Microsoft this week announced that it had completed its $6 billion purchase of aQuantive, the hitherto unknown Web advertising firm that it had sought out after losing a bid for market leader DoubleClick to Google. With the acquisition, Microsoft is also adding a new Advertiser and Publisher Solutions (APS) business group to its online unit that will be run by the former CEO of aQuantive.
"Today we take a significant step forward in our ability to capture share of the $40 billion online ad opportunity and the larger $600 billion ad market, which is rapidly shifting to the world of online and IP-served platforms, including TV and gaming," said Microsoft president Kevin Johnson. "The addition of aQuantive's technologies and people to the Microsoft portfolio is a core, strategic investment and step forward in our plans to become one of the top two online advertising platforms in the industry."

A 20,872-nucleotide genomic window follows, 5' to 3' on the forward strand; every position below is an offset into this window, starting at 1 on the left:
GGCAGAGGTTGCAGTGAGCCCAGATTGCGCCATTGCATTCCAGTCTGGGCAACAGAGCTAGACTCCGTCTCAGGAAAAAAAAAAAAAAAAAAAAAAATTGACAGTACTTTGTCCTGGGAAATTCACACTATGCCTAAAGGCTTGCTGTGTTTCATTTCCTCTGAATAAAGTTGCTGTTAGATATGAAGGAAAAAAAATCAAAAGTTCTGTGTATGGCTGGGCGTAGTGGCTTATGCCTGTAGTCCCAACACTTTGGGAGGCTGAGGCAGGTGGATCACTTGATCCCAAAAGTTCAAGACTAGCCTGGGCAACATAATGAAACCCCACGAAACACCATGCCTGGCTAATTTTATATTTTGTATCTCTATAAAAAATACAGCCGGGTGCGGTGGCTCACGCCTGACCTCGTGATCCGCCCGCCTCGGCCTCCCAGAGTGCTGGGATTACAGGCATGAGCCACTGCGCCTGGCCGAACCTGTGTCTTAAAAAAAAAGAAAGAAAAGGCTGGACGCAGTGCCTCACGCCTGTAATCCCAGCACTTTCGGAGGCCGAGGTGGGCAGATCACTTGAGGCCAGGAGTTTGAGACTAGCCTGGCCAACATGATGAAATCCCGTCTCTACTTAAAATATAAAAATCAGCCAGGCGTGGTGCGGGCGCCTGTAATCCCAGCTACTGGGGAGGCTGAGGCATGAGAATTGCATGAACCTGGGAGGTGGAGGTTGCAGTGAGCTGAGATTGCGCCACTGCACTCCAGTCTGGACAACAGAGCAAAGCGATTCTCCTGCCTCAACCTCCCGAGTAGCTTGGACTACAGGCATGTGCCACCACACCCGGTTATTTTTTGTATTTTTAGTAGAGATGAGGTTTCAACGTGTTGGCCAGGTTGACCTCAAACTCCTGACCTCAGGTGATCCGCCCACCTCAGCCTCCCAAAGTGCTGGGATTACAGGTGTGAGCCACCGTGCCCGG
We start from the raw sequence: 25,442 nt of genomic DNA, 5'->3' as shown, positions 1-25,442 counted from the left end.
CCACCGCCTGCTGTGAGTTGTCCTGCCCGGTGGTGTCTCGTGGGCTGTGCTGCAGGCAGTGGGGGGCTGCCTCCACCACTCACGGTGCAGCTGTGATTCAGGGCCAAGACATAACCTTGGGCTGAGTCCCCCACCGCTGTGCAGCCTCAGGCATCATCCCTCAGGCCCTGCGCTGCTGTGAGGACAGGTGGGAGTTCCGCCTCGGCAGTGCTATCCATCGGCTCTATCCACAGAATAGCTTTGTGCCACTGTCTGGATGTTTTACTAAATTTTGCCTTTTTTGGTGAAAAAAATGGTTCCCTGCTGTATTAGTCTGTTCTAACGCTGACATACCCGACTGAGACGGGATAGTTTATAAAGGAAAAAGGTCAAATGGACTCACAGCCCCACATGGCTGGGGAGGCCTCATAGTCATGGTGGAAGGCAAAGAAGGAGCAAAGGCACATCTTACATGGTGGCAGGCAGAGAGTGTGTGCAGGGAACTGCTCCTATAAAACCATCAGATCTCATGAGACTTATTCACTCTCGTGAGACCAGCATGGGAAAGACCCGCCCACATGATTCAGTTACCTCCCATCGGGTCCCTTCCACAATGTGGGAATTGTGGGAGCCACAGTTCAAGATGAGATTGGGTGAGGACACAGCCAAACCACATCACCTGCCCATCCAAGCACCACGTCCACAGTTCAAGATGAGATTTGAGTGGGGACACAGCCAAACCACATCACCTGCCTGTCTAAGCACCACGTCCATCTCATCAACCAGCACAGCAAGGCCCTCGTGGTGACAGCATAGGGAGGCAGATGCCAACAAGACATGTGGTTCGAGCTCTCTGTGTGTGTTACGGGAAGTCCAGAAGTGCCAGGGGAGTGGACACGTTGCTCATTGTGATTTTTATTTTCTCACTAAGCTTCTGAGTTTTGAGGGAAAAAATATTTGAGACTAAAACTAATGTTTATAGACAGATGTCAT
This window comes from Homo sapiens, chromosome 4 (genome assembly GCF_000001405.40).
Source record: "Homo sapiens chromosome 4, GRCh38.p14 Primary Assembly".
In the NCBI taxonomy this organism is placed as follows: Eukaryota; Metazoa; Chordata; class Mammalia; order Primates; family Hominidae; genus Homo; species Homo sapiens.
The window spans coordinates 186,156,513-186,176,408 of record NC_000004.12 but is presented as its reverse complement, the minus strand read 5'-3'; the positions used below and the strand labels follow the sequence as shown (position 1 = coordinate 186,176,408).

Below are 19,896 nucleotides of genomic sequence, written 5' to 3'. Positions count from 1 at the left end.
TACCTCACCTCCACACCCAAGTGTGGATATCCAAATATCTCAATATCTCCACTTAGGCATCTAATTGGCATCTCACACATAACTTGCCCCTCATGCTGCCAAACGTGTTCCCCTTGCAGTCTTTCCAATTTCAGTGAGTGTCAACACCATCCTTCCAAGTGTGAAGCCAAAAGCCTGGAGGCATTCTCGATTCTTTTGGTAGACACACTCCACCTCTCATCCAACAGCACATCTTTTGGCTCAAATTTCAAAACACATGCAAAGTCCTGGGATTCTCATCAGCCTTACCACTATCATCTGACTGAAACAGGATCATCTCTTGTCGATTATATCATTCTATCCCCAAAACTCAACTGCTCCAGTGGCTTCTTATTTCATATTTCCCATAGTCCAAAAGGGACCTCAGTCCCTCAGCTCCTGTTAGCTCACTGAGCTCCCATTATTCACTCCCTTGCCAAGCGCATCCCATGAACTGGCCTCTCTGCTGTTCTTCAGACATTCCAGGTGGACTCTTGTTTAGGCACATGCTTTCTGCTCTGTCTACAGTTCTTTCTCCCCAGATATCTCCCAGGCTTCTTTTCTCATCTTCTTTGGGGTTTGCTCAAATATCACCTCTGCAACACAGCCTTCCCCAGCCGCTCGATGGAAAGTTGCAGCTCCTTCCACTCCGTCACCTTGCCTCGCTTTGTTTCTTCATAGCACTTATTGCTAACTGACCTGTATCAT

The new APS team at Microsoft will be responsible for all of Microsoft's advertising-related projects going forward, including the former aQuantive portfolio, as well as Atlas, DRIVEpm, MSNDR, Microsoft AdCenter, the Massive in-game advertising work, and the ScreenTonic mobile advertising effort. Former aQuantive CEO Brian McAndrews will now run APS, while Steve Berkowitz, who previously ran Microsoft's entire online unit, will now run the MSN.com portal, Windows Live, and Live Search, or what Microsoft calls its "audience" business.
Of course, Microsoft is fairly adept at reorganizations. What the company hasn't been able to do is capitalize on its online businesses. Currently, Microsoft is number three in the online advertising revenue and search traffic behind Google and Yahoo!, though the latter is struggling and could fall behind. For Microsoft to be successful at all in this business, it's not enough to be number two. It has to be a serious alternative to Google, and that's something that's pretty hard to imagine at the moment.